How lending a hand in a parking ramp built a meaningful connection between nurse and patient
A visit to the doctor’s office or the hospital can be an overwhelming experience for patients and families. Add on to that experience trying to navigate a large campus like UI Health Care with multiple parking options, and it’s easy to understand how even a small gesture of help could mean so much to our patients and families. So, when Kendra Milroy, RN, a staff nurse on the Adult Surgical Specialty Unit, encountered a patient’s family member paying for parking in a ramp, she quickly walked over to show them an easier way.
Forging connections beyond the job
“I was leaving the hospital after visiting my husband,” her nominator writes. “Kendra noticed me paying for parking and motioned me to pull to the side. We got out of our cars, and she showed me parking information on MyChart by using her phone.”
Milroy aims to bring joy to her job every day, even during unexpected moments in her daily routine. She figures that if she remains upbeat, those around her will, too. It’s a simple, yet effective mindset to treating patients and their families. In fact, her positive attitude and kind gesture earned her a DAISY Award.
“She is such a caring person and persistent,” said her nominator. “She has given great care to my husband during his many admissions to UI Hospitals & Clinics. Kendra really warmed my heart.”
Given Milroy’s positive perspective, working on the Adult Surgical Specialty Unit is an ideal place for her, as teamwork is essential to her role.
“Our unit can be heavy in terms of acuity, so working as a team is really important,” says Milroy. “A lot of us have questions, and we rely on each other. It just takes showing that you’re willing to do the work to be a team player to get others on board.”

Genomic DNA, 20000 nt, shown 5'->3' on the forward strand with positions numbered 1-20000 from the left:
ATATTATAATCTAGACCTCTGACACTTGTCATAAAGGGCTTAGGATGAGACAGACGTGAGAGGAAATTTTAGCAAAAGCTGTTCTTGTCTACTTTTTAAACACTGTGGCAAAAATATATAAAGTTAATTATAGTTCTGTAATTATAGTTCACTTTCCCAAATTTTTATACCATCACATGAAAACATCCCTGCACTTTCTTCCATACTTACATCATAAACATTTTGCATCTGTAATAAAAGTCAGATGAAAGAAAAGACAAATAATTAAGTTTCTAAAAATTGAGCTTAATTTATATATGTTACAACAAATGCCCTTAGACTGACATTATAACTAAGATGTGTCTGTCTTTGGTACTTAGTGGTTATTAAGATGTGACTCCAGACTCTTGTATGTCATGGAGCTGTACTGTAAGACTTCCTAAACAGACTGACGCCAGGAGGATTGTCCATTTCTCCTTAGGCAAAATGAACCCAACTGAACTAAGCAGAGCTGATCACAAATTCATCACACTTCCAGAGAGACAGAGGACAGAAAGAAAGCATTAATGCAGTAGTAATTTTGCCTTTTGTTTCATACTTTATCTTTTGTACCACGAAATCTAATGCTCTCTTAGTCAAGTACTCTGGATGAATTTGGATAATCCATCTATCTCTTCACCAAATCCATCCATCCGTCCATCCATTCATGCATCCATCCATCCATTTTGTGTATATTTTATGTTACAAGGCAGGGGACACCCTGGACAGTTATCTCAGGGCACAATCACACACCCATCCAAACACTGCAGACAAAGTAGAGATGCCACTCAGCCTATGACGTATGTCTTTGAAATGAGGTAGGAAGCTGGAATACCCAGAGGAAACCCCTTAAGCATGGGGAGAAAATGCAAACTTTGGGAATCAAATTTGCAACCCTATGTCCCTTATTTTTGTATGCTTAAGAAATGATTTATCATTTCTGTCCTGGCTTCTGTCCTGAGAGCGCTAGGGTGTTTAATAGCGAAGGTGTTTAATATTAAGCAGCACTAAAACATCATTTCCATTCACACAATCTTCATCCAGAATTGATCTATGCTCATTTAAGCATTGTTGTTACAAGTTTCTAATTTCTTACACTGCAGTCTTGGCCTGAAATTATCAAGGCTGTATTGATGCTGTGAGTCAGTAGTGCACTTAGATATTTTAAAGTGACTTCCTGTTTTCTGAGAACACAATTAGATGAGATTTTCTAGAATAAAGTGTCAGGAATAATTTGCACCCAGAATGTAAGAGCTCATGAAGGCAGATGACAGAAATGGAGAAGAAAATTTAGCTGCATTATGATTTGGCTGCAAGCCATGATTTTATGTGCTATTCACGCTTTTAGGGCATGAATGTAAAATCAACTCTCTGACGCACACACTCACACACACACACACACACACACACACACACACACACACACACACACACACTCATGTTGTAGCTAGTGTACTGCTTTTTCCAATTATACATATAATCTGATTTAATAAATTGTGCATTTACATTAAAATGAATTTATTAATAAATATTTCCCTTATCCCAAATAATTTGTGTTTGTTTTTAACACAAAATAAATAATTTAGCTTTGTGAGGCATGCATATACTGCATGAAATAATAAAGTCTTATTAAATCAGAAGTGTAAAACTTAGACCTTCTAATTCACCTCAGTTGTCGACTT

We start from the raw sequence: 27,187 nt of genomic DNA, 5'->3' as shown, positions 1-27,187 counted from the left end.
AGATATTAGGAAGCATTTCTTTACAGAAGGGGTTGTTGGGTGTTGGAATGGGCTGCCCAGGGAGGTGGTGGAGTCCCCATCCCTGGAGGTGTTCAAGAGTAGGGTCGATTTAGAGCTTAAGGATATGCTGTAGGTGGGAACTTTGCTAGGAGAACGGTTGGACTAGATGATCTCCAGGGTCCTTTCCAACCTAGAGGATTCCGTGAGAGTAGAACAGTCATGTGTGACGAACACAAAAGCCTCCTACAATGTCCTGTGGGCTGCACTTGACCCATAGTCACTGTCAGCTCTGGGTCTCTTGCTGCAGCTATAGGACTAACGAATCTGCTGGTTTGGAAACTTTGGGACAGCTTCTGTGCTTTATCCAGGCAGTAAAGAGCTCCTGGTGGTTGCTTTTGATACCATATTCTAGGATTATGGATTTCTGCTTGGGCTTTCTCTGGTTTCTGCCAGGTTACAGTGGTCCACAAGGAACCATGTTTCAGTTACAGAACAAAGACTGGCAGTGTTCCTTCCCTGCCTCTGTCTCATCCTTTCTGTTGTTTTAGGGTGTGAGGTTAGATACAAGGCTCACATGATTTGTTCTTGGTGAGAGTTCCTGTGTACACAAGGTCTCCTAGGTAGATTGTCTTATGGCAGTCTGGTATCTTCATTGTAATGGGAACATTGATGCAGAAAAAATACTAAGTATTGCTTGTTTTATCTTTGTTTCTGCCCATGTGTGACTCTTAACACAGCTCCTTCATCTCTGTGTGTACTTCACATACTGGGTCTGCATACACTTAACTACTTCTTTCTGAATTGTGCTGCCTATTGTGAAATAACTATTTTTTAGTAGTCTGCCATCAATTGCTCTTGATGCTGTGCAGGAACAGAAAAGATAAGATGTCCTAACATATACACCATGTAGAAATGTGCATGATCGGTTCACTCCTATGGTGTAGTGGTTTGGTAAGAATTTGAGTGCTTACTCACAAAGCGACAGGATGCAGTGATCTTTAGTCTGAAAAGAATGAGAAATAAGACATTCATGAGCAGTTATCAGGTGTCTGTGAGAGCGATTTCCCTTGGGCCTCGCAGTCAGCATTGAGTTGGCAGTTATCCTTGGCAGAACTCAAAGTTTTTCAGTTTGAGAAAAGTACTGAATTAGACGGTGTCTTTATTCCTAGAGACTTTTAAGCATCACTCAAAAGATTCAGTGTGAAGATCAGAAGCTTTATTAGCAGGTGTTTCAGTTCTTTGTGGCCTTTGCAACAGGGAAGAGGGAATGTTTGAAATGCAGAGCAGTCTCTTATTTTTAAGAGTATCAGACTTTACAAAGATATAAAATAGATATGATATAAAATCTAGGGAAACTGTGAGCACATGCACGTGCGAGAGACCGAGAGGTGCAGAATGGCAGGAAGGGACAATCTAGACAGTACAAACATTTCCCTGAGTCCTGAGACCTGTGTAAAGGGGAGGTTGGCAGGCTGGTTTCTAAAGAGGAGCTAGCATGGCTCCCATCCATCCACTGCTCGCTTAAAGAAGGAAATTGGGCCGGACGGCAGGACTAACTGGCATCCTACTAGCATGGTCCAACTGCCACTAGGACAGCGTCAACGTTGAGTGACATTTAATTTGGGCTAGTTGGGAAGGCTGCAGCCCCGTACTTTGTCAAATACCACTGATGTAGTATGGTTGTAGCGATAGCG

Milroy adds that working at an academic medical center, she learns so much. “My first year as a nurse, I learned more than I did in nursing school. To someone who loves learning, it’s a great place to be.”
Keeping a positive perspective in—and out—of work
So, how does Milroy maintain her cheery demeanor at work? For starters, she relaxes by fishing and being outside in nature during her free time. Her two children, though—both toddlers—are what mainly keep her grounded.
“My kids put things in perspective for me,” she says. “They make me smile; they teach me things. It’s so fun to watch them learn and grow.”
And when it’s time to return to work, that attitude carries over.
“No day is the same, which I like. It’s not mundane,” Milroy says. “And I do like the social aspect—learning about the families I’m treating. When we face each day with a positive attitude and treat others how we want to be treated, we really can breed a culture of positivity and respectfulness.”